The six-credit long studio, CD102G and CD7102F: Living in the Americas, is offered this Spring 2010 semester Mon/Thurs, 5:30-10:15pm. The class will travel to Mexico February 12-20.
Segment II students are eligible. Sign up at the Studio Lottery on Thursday, January 14.
This studio’s purpose is to become familiar with a particular set of design skills and to learn about Mexico’s influence on 20th century architecture and design. This is a long studio open to both Masters and Bachelors candidates that meets twice weekly for extended hours in a dedicated workspace. The studio includes travel to Mexico to experience its culture, art, and architecture firsthand. The curriculum is comprised of: preparation, travel, concept development, and project design. Preparation includes research on Mexicans whose paths crossed in the last century: the writers Octavio Paz and Juan Rulfo; the Pritzker-Prize-winning engineer, Luis Barragán; the architects, Louis Kahn and Rafael Urzua; the landscape architect, Ferdinand Bac; and the artists Chucho Reyes and José Clemente Orozco.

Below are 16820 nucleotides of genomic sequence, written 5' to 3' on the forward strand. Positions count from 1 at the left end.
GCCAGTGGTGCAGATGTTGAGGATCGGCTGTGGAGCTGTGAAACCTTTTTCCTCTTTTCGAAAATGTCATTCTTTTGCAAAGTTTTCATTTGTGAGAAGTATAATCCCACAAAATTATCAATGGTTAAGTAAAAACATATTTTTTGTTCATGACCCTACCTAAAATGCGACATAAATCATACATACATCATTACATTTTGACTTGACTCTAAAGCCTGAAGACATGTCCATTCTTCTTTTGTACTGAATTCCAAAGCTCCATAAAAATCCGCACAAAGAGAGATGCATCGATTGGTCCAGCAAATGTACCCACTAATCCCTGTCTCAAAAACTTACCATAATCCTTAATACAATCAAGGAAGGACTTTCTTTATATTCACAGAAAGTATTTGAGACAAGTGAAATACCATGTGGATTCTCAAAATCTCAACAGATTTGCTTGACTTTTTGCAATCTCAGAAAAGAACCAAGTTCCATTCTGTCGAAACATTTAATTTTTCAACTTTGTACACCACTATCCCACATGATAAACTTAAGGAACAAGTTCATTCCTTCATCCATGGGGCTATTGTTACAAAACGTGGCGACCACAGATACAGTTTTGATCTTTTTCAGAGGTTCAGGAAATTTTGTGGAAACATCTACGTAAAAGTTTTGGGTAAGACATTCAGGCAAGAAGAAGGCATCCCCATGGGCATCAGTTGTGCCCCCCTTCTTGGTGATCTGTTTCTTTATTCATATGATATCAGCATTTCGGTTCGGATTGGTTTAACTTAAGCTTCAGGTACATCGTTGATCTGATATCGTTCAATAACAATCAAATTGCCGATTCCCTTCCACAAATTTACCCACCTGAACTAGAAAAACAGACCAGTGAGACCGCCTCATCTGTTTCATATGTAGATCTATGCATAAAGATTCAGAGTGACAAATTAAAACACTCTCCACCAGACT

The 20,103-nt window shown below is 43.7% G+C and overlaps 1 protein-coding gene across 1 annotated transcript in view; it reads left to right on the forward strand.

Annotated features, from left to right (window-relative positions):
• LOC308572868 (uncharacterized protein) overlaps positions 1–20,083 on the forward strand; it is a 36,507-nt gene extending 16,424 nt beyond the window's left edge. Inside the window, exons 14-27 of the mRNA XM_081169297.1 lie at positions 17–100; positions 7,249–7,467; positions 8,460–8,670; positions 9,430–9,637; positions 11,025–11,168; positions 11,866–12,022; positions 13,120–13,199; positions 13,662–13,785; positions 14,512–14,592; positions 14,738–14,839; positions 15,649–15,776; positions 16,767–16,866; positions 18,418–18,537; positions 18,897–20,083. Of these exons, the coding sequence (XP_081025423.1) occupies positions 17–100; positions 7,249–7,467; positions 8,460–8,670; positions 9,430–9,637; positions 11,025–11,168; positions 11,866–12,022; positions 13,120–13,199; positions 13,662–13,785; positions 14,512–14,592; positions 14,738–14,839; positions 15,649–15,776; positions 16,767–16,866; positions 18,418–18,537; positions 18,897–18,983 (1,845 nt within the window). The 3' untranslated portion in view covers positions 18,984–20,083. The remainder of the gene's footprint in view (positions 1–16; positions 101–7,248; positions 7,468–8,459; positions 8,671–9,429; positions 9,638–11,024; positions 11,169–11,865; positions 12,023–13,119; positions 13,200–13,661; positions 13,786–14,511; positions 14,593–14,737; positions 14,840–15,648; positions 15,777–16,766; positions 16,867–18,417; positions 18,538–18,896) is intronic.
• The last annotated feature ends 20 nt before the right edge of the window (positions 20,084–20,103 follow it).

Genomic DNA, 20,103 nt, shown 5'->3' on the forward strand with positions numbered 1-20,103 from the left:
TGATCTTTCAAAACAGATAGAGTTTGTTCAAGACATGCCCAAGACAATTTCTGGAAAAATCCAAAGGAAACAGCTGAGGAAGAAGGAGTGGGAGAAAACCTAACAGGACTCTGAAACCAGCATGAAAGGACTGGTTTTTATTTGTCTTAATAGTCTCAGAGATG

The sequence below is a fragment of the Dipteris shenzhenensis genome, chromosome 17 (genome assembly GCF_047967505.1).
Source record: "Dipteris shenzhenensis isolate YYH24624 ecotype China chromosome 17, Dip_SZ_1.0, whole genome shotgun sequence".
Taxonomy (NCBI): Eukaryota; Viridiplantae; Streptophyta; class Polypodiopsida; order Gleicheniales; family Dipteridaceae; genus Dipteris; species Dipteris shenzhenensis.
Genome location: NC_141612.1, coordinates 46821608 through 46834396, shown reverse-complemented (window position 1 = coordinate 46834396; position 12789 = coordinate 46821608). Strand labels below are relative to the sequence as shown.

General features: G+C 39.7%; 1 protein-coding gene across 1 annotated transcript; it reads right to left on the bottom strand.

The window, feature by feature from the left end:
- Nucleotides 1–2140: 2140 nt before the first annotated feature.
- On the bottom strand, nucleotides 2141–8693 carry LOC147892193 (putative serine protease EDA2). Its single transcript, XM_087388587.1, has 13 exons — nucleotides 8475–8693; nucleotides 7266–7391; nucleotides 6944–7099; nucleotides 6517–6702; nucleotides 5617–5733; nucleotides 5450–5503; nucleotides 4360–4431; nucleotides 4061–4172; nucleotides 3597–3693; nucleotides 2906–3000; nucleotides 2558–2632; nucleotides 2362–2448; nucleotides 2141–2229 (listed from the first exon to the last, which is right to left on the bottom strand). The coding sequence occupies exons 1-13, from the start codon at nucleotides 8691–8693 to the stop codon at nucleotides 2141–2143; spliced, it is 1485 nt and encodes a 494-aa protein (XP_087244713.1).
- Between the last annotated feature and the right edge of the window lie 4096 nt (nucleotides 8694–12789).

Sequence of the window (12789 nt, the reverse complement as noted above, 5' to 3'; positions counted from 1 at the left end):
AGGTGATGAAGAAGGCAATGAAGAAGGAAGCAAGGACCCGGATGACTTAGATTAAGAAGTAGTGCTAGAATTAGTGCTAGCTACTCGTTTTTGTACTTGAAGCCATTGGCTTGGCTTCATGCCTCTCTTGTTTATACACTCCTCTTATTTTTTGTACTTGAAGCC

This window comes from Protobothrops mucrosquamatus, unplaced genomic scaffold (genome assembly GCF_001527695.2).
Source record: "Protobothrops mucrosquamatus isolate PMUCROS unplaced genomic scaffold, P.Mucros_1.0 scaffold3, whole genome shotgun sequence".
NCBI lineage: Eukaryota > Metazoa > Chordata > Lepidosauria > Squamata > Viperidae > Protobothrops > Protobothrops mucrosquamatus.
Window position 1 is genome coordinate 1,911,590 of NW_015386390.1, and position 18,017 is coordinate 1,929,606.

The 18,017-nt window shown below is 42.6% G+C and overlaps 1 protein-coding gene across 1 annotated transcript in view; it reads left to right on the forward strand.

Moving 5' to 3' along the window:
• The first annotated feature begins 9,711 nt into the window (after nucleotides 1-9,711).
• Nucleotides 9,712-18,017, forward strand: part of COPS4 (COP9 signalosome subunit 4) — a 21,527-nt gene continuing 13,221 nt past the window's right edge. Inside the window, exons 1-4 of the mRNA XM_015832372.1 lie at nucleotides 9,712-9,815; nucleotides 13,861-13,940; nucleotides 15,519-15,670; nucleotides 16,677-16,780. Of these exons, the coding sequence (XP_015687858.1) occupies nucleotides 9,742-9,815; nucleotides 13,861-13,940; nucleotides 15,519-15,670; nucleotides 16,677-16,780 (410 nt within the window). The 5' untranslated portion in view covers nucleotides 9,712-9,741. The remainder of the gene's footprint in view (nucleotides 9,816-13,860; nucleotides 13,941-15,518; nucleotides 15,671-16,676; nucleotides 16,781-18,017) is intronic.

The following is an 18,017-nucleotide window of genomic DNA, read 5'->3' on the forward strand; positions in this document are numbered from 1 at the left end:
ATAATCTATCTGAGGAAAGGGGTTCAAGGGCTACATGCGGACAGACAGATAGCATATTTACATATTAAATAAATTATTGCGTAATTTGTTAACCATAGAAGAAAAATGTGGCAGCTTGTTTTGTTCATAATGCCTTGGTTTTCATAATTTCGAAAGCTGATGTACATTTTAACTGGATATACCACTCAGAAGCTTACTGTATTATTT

Travel is to experience Mexican culture directly by visiting the Sierra del Tigre in the state of Jalisco, the city of Guadalajara, and the metropolis that is Mexico City. Travel is recorded through a journal, a set of sketches, and photographs. Concept development in this studio is done through a rigorous set of writing and plastic art exercises based on each participant’s experiences from preparation and travel. Project design requires translating the results of concept development into concrete designs carried to a full schematic, including expression of materials and human use. The subject of the project design is ‘Los Corralles, a Hacienda of Dreams. The site, in the state of Jalisco, is that of the Barragán family’s confiscated land near the village of El Volantin. The instructors will guide students to do independent, high quality work that is comparable to that expected in the degree project and thesis.